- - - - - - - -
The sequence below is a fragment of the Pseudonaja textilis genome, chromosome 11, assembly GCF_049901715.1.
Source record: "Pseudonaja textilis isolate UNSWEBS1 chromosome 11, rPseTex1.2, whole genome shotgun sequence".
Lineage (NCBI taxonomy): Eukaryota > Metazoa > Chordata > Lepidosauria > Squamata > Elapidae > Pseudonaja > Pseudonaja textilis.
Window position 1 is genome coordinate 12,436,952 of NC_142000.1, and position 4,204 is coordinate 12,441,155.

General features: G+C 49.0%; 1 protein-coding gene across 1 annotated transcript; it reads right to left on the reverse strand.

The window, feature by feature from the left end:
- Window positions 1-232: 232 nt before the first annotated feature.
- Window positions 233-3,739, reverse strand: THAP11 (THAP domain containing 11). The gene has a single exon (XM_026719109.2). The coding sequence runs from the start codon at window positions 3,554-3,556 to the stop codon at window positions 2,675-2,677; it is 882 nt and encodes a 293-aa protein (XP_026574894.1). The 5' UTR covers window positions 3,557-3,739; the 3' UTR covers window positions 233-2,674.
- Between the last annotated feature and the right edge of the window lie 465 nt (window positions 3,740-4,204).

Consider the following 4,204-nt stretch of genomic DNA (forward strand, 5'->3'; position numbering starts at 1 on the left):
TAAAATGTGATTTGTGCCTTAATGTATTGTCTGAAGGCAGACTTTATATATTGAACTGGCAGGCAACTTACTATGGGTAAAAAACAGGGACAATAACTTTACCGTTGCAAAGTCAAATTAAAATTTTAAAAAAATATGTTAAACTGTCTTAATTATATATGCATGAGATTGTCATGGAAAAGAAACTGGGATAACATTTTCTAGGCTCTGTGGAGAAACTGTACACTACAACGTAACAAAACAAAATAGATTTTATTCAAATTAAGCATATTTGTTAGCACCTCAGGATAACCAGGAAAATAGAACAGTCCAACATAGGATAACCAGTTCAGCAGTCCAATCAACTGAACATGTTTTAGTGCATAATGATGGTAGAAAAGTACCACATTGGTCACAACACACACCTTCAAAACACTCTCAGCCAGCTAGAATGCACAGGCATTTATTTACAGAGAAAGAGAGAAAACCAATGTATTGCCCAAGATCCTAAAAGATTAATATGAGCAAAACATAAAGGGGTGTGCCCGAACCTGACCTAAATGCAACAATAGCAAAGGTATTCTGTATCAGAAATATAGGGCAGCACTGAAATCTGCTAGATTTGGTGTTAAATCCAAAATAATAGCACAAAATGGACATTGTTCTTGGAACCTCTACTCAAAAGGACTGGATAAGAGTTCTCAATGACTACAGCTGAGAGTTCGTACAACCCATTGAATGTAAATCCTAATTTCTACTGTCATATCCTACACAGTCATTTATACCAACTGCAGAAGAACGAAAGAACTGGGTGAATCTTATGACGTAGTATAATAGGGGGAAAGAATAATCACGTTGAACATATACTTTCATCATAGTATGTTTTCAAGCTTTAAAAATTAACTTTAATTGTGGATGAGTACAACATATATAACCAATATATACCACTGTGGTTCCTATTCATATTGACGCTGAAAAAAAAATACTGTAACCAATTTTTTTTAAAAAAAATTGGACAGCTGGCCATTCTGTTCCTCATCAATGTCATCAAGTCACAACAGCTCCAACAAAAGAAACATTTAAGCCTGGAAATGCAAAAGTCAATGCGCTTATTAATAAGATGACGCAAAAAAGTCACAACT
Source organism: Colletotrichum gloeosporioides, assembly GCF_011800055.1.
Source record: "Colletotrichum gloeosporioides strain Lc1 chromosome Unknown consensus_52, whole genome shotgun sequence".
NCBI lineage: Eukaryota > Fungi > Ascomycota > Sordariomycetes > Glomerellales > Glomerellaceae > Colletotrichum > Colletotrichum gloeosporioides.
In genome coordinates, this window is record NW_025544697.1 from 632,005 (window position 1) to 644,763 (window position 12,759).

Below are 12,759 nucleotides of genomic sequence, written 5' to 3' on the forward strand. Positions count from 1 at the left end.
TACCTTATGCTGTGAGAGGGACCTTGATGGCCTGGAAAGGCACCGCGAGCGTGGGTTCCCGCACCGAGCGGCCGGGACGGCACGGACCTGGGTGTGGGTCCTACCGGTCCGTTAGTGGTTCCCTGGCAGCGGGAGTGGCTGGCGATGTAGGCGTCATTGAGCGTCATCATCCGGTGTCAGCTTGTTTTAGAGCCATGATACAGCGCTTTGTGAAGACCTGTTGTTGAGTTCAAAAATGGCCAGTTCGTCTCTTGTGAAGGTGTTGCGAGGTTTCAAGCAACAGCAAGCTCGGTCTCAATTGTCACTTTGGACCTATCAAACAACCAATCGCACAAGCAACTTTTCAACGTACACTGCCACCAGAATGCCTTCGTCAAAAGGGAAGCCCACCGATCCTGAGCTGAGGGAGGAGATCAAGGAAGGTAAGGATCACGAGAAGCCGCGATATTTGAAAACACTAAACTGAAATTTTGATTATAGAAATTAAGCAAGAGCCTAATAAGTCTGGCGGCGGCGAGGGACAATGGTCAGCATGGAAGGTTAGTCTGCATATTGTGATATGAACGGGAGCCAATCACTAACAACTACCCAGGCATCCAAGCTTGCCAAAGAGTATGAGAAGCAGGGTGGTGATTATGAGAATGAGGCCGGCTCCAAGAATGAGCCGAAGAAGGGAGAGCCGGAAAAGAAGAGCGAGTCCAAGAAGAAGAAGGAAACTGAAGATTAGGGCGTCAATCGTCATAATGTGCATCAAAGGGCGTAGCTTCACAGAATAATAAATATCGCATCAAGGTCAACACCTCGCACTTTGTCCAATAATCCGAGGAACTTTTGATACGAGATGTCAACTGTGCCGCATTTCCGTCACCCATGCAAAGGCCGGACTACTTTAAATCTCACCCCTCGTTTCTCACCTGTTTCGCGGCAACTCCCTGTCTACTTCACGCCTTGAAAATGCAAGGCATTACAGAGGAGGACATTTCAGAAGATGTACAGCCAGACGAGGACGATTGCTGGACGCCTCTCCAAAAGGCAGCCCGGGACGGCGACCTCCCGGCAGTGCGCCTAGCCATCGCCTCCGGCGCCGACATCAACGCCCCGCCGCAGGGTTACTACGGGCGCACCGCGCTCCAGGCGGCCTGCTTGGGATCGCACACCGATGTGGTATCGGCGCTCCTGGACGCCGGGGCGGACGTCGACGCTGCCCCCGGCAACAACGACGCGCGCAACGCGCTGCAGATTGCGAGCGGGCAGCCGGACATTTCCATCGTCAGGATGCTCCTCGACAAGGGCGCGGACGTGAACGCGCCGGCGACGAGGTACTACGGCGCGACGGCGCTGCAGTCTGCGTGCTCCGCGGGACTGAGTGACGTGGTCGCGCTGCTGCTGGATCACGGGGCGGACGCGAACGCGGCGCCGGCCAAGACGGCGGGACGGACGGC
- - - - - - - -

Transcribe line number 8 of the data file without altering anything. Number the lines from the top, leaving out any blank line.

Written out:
- Window positions 233-3,739, reverse strand: THAP11 (THAP domain containing 11). The gene has a single exon (XM_026719109.2). The coding sequence runs from the start codon at window positions 3,554-3,556 to the stop codon at window positions 2,675-2,677; it is 882 nt and encodes a 293-aa protein (XP_026574894.1). The 5' UTR covers window positions 3,557-3,739; the 3' UTR covers window positions 233-2,674.